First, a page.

A team that delivers tangible results in the field and that is based on collaboration, trust, effectiveness and transparency. That is what I would like to achieve in Burundi. Unfortunately, this is easier said than done as real teamwork takes changing long established patterns and routines people have. How do I make that happen? Knowledge management literature provides interesting guiding and methods to change behaviour.
Behaviour change aims to solve team challenges or to bring the team to a higher level of achievement. If I look at that, I think for our organisation they are both important. For a new Knowledge Management (KM) approach to take root in the employee’s daily practice, it’s about changing the behaviour of people in order to reap the benefits of KM in full.
What I learned from literature is that greater improvement in teamwork tends to occur when team members develop their own behavioural change strategies rather than just executing a change strategy that has been imposed upon them by “the boss”. Moreover, changing behaviour works best when there are goals set that are clearly result oriented, i.e. when employees have a specific task that needs to be completed before a specific date. The ultimate goal of the events/programmes that are organized to change behaviour is to actually increase teamwork, increase communication among colleagues and to increase the efficiency of working in teams. Those kind of behaviours can be triggered by organizing contests or playing sports together. Of course the KM games and team building exercises like the sportive Friday are not goals in itself, but they can familiarize our staff with solving issues as a team and learning that issues are easier solved together than alone. Discussing experiences afterwards in regular team meetings and applying them to the daily work can be the start of behaviour change.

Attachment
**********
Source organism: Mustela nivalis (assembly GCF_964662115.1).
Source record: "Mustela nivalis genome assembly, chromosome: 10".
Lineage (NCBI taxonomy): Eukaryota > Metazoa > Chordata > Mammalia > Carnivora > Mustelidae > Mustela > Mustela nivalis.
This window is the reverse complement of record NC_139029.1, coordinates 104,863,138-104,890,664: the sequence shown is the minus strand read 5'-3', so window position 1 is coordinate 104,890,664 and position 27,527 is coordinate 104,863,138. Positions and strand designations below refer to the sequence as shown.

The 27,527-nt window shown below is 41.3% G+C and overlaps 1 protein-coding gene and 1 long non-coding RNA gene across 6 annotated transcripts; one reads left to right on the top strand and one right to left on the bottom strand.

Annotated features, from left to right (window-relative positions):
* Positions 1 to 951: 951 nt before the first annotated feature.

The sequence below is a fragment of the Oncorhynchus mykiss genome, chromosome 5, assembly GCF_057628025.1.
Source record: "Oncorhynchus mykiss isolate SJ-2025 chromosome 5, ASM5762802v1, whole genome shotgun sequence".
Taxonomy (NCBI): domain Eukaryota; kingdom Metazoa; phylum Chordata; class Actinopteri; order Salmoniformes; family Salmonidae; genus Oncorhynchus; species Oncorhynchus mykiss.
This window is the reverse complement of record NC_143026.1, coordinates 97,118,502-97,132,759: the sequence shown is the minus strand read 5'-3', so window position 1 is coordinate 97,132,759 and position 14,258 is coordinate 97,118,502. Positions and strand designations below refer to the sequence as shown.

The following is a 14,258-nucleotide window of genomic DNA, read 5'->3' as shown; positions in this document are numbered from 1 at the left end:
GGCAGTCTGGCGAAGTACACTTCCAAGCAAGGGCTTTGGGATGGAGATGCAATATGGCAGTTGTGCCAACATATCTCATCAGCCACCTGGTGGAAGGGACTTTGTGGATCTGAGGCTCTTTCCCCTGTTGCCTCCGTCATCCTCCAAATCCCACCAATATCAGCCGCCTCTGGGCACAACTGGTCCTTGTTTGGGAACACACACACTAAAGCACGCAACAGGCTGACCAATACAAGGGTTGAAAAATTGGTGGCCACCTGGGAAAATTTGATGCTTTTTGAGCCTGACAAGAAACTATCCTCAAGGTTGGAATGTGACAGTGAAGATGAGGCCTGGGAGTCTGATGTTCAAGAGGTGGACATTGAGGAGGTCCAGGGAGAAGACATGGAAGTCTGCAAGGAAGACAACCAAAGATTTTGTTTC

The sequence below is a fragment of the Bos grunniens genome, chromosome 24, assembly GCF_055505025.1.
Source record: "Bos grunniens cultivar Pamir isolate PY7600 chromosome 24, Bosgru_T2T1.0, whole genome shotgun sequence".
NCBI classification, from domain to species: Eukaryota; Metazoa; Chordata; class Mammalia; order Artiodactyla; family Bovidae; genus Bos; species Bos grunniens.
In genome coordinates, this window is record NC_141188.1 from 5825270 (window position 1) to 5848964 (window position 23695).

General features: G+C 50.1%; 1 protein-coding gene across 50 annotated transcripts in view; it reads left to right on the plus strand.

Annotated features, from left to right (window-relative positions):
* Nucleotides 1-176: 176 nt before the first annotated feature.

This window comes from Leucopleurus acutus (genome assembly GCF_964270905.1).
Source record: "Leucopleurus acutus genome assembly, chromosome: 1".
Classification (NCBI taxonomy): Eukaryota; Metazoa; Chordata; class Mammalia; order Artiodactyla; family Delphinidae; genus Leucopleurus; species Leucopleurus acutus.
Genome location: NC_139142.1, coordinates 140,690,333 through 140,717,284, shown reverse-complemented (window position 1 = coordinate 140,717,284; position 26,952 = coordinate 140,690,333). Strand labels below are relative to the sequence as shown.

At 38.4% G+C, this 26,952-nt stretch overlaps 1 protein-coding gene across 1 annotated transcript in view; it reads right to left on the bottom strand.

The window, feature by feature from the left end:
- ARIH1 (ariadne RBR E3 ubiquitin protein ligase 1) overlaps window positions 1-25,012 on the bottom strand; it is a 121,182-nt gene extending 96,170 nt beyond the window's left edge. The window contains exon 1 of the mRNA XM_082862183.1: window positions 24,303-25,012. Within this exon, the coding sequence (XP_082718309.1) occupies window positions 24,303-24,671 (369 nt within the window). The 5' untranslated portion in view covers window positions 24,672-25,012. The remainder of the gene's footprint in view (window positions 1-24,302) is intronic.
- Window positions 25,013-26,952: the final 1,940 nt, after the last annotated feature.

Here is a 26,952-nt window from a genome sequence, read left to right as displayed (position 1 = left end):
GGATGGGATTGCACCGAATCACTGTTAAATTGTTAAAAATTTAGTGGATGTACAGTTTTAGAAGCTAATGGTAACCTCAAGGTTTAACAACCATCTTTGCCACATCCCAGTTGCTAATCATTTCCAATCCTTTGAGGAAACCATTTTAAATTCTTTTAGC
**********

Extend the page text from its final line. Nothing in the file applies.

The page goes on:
It’s interesting to ask our teams the questions: ‘How well are we doing in terms of working together as a team?’ and ‘How well do we need to be in terms of working together as a team?’. Before beginning a team building process it’s important to determine whether the team feels a need or urgency to build itself. If the result is that the team does experience a gap between the team’s current effectiveness and needed effectiveness you can move on to the next step.
Marshall Goldsmith and Howard Morgan (‘Team Building without Time Wasting’) start off with the question: “If every team member could change two key behaviours that would help us close the gap between where we are and where we want to be, which two behaviours should we all try to change?” After recording all the selected behaviours the team needs to prioritize the behaviours and determine the most important behaviour to change for all the team members. Once the team has agreed on this they also have to discuss and reflect upon each other which personal behaviour items they would like to change for the sake of the teamwork. In the end the team has then decided on one common/team behavioural item and a personal one for each team member. The task the team gets is to have brief (5 min) monthly questioning sessions to encourage each other on demonstrating their behavioural change items as a person and as a team. After 6 and 12 months a facilitator can held mini-surveys to follow-up and see if and how the team is performing more effectively.
Marieke van der Vliet
Marieke van der Vliet - Knowledge Management Coordinator for the Great Lakes Region at HealthNet TPO
Background: Marieke has a background in International Relations (University of Groningen) and Development Studies (CIDIN, Nijmegen). Before she started within HealthNet TPO, she worked for the Dutch NGOs Maatwerk bij Terugkeer as a Programme Officer and for VluchtelingenWerk Nederland as an International Officer.
Currently Marieke is stationed in Bujumbura, Burundi, to coordinate a PSO funded Knowledge Management project that covers the HealthNet TPO programmes in Burundi, the DR Congo and South Sudan.